You can now use Custom Metadata Types to define and store your own metadata settings — and you can deploy these between orgs! Previously you had to use Custom Objects or Custom Settings, which don’t bring data over when you deploy them. Using Custom Metadata makes managing your deployments easier and lets you think about your configuration metadata in new ways. Read on for a real-life example!
In the Summer ‘15 release of Salesforce, developers and solution architects all over received a huge gift: Custom Metadata Types. Even the name sounds extravagant and technical! Isn’t it awesome?
You all say this is a thing you wanted, but why?
Custom Metadata Types are genius because they allow developers to think at a higher level of abstraction.
More developer-ese. Can you just give me an example?! No one is talking about how you’d actually use it!
OK, let’s dig into how Bigger Boat is using Custom Metadata for one of our clients.
Childhaven, an amazing organization here in Seattle, provides care for at-risk children. They do this incredibly successfully, in great part due to a detailed behavioral assessment framework that they developed. Teachers and caseworkers use these evaluations to track children’s progress and plan next steps for their care.
There are over 150 possible behavior ratings on the assessment, and as a child ages and moves through the program, different behaviors are rated.
So an infant is rated on a very different set of behaviors than a two year old or a five year old. That makes sense…
But that means we need to build a form that dynamically displays the right questions based on the child’s age, and we want to be able to validate that all the required questions for the child’s age are filled out. Uh oh. We can hard code the conditions for whether or not a field is displayed, and we can hard code validation logic, but what if the age range for a question needs to be changed?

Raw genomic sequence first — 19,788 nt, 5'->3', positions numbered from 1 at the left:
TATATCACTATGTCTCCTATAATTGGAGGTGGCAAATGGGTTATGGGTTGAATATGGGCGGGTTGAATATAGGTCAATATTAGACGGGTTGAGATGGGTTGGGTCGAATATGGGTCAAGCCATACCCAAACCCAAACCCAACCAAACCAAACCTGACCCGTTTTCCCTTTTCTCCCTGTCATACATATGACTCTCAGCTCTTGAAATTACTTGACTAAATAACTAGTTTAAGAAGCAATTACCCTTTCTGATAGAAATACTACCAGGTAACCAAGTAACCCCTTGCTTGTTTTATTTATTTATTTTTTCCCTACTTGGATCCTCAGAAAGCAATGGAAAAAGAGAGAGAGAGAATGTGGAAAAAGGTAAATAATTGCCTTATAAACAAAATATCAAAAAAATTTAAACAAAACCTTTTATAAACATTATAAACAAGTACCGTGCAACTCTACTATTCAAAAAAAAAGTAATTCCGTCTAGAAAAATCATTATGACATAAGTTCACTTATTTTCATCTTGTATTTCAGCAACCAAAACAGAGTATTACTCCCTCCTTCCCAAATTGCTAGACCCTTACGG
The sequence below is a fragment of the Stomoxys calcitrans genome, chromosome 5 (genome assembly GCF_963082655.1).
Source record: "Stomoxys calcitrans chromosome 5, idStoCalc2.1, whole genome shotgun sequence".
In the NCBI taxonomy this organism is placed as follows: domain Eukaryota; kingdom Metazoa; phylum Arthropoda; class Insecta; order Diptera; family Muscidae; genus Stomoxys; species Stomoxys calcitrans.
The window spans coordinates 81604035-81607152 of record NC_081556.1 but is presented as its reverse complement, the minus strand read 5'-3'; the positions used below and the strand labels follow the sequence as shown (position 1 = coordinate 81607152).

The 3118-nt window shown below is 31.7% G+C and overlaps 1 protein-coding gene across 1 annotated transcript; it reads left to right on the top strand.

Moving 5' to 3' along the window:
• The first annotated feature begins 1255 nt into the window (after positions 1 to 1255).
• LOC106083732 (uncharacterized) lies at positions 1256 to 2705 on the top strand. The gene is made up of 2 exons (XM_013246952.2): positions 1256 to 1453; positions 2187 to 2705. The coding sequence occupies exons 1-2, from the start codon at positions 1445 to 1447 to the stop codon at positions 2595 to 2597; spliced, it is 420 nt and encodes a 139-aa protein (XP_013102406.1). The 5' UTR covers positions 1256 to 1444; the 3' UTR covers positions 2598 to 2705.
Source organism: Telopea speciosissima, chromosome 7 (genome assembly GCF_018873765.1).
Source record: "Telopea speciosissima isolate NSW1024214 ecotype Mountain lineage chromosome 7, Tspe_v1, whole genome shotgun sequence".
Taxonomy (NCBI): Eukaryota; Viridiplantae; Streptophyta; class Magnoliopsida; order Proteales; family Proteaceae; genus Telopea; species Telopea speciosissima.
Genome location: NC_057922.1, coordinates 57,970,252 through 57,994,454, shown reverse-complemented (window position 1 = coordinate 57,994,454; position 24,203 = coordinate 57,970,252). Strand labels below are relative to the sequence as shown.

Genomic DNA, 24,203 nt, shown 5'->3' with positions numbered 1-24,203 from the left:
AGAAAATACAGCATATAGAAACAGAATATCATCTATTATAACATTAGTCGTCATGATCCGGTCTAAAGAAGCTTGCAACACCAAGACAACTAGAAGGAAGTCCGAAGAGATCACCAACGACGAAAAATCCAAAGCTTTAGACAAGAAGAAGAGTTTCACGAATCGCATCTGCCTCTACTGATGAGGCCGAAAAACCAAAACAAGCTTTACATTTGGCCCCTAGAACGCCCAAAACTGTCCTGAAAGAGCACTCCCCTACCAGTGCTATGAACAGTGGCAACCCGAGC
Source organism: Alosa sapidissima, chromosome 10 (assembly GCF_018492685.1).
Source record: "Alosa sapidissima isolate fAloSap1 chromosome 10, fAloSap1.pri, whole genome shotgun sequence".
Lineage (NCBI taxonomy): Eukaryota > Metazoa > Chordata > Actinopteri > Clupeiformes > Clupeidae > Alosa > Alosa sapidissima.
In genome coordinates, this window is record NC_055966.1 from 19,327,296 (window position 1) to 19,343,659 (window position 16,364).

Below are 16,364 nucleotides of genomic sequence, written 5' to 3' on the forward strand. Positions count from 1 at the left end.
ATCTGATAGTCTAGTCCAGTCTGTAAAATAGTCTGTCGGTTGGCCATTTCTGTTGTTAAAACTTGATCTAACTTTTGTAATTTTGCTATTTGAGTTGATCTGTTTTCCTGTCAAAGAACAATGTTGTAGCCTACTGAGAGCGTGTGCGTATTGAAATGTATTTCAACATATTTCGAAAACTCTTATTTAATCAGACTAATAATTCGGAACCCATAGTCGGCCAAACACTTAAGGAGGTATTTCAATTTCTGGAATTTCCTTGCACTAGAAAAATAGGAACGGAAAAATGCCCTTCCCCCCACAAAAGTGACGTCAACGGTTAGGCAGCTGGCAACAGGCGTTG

Yeah, what if the admin wants to update the age range for a question without hiring a developer to update the code?
Right. We start running into problems.
So how do custom metadata types help?
They allow us to think at a different level of abstraction.
You keep on using that phrase…
Stick with me! In the case of these evaluations, we want to be able to track and access information about each question, such as at what age range should this question be displayed, and is it required or not. So we created a custom metadata type for Questions, with fields to store information about each Question.
But Questions are fields on the evaluation. So you have fields about fields now?
Yes, exactly! Fields about fields!
METADATA! Right! We now get to store our own custom metadata! So for each possible question on the form, we create a Form Question record to store metadata. We can store the ages where a question should start and stop appearing. We can store lengthy custom help text that defines the behavior. We can store which section of the form the question should appear on. We can even store how we want the question to be displayed, so that we can build and display custom scale rating components for yes/no radio buttons or 1-5 radio button scales, instead of just relying on standard picklists or number fields. And then our code can simply reference this metadata, which an admin can adjust without touching code!
Wait a second, couldn’t we just do this with a Custom Object? Why do we need custom metadata types? Everything you’ve said so far doesn’t need some fancy new feature. We have custom objects, we can take over the world!
You are correct! Technically. There are, however, many differences between a custom object and a metadata type. Two are really important.
First, the boring one — custom metadata type queries don’t count against your normal query limits. This isn’t a huge deal, but in really big projects it’s nice to not worry about the governor limit.
Yup, pretty boring. Nice, but boring. What’s the exciting one?
Ok, get ready. The reason we LOVE custom metadata is that it can be DEPLOYED! It’s best practice to build & test any changes in a sandbox, so on a big project there may be 3-4 sandboxes plus maybe a developer org or two floating around. Instead of having to manually re-create or import/export the records of a custom object to each org whenever they change or whenever we adjust functionality, we can just drop them in a changeset. Just like you’d add a new field or update a page layout, we’re pushing these Form Question objects around to make sure our environments stay in sync. It is both more efficient and less error-prone.
Ok, that is pretty cool.
You really like databases.